Using camera traps, primatologists from the Lukuru Foundation Tshuapa-Lomani-Lualaba (TL2) Project are the first to capture video footage of a previously unknown population of the critically endangered Dryas monkey (Cercopithecus dryas).
First discovered in 1932 and believed to be nearing extinction due to its small population size and unregulated hunting, the Dryas monkey has perplexed scientists for decades because of its elusive nature.
Originally believed to inhabit only one site on the planet in the Congo basin, this primate is about the size of a house cat.
“The Dryas monkey is extremely cryptic and we had to think of a creative strategy to observe them in the wild,” said Dr. Kate Detwiler, a primatologist at Florida Atlantic University and a member of the TL2 team.
“These monkeys are drawn to dense thickets and flooded areas. When threatened, they quickly disappear into a tangle of vines and foliage, mastering the art of hiding.”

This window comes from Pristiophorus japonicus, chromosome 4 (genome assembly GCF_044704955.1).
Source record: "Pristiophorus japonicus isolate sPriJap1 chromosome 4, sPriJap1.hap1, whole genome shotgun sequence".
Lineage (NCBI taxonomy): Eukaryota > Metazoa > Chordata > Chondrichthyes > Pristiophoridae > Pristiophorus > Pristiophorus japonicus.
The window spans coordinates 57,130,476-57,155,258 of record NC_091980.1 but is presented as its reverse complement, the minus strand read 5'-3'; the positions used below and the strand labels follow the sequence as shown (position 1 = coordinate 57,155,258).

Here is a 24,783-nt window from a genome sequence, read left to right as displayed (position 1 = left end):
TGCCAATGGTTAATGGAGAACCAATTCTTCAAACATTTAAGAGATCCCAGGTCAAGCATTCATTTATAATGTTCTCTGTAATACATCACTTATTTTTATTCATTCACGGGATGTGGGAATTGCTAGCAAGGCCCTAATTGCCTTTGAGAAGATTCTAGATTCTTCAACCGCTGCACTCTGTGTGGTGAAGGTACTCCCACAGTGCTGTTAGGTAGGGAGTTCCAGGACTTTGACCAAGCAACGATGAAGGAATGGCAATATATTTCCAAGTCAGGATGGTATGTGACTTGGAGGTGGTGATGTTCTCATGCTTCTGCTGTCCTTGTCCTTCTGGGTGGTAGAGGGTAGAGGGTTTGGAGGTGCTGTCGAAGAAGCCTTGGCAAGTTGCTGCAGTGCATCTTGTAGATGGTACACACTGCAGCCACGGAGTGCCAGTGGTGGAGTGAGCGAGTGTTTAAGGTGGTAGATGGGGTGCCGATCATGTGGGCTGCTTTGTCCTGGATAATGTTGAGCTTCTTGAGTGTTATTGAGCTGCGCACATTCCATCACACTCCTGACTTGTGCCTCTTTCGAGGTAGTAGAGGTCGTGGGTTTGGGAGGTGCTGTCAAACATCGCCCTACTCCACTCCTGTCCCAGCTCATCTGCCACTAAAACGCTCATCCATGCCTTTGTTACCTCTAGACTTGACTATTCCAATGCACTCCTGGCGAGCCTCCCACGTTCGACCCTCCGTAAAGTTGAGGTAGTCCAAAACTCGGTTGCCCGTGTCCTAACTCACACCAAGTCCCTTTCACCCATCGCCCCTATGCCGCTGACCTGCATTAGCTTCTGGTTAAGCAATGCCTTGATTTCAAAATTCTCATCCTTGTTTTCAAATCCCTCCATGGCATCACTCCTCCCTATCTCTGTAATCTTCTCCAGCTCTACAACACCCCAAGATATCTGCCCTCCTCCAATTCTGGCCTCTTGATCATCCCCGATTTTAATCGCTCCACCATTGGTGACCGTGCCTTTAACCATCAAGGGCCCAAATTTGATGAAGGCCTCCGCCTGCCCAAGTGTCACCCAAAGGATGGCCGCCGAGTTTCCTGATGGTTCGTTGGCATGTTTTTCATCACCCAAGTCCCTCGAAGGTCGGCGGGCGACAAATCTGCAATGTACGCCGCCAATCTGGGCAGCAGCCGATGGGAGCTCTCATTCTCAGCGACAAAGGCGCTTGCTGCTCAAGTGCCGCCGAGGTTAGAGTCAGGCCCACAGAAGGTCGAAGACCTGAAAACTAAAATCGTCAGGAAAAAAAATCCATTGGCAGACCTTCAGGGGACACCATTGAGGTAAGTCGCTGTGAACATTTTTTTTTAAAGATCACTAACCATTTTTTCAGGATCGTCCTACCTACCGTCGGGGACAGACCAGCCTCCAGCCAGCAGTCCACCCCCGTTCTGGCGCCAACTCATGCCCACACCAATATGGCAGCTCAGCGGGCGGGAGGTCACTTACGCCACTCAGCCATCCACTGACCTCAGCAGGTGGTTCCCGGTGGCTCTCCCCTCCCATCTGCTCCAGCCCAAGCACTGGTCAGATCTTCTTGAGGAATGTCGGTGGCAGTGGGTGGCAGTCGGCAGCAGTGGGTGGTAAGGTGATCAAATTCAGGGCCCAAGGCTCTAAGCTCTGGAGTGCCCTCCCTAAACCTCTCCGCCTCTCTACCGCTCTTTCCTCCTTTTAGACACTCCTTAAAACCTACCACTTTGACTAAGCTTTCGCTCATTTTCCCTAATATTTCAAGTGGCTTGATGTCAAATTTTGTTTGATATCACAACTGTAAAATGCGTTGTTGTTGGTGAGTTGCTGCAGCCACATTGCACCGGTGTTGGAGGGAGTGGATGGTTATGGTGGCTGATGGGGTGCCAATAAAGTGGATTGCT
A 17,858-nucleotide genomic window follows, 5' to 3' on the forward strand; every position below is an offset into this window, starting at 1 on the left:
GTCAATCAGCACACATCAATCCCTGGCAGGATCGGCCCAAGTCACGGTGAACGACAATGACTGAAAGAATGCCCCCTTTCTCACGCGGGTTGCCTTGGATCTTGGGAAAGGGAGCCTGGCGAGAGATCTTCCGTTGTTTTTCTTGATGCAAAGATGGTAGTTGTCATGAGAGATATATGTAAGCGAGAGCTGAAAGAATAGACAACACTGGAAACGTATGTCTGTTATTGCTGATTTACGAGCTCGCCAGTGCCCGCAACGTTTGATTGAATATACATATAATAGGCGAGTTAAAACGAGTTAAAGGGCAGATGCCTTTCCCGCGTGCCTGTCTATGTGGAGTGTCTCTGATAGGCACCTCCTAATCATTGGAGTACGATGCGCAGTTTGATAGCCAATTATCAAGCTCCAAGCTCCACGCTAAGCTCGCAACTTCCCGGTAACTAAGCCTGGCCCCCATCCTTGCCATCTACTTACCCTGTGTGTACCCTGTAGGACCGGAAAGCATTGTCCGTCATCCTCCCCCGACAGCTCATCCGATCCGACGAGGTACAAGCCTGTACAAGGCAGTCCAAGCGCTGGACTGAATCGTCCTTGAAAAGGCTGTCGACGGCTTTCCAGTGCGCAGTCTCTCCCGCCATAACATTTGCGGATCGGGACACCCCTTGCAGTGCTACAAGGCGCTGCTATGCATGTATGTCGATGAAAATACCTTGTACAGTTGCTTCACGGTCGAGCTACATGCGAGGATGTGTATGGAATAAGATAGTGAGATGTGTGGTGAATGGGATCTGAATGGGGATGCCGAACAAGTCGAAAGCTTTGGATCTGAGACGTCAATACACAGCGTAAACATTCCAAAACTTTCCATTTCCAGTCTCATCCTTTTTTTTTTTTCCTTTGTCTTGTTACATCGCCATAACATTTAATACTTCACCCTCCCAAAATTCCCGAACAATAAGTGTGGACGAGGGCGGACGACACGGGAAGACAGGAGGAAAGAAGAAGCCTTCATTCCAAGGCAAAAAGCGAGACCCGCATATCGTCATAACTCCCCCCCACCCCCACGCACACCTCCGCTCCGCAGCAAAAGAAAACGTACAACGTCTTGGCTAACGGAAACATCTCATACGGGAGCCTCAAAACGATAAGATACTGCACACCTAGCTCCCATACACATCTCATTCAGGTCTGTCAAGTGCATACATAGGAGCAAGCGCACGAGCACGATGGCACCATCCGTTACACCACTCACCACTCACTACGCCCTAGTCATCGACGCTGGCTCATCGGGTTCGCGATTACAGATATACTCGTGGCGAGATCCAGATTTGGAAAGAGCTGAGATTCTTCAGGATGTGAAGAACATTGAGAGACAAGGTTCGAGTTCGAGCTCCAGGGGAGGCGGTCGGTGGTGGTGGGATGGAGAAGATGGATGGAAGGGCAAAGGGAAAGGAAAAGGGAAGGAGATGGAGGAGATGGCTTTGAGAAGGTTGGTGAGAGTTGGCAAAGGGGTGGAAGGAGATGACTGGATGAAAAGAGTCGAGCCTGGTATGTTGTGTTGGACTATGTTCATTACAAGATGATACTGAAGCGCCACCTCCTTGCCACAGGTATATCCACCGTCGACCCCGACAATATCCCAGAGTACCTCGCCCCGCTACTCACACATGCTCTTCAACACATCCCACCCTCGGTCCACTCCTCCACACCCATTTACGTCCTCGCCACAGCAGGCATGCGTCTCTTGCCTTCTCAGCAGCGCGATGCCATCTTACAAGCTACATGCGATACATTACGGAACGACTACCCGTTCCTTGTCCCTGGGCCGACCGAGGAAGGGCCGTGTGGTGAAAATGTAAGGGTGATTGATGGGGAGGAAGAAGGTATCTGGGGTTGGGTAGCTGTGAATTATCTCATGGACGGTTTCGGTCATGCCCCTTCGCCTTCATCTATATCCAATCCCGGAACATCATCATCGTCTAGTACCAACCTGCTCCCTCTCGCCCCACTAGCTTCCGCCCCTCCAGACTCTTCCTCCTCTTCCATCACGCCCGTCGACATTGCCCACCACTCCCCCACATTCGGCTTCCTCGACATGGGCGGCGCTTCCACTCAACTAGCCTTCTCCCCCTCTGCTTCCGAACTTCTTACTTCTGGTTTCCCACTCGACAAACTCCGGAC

A new population of the species was discovered in the Lomami National Park in the Democratic Republic of Congo. Dr. Detwiler also helped to discover a new species of primate, the Lesula monkey (Cercopithecus lomamiensis), in that same park in 2012.
“This was an opportunity of a lifetime,” said team member Daniel Aliempijevic, a graduate student at Florida Atlantic University.
“It was an incredible experience to work in the canopy of such a remote site, and to get the first camera-trap videos of an extremely rare and elusive species.”
Video footage from the camera traps are providing vital information about this critically endangered species as well as an array of other charismatic animals such as the bonobo, African palm civet, and potto who also inhabit the Lomami National Park.
“The Congo Basin rainforest is the second-largest rainforest in the world, and contains some of the least known species on the planet, many of which are threatened from hunting pressure and deforestation,” Dr. Detwiler said.
“Our goal is to document where new Dryas populations live and develop effective methods to monitor population size over time to ensure their protection.”
“Understanding where they reside is important, because the animals living inside the Lomami National Park are protected, as it is illegal to hunt.”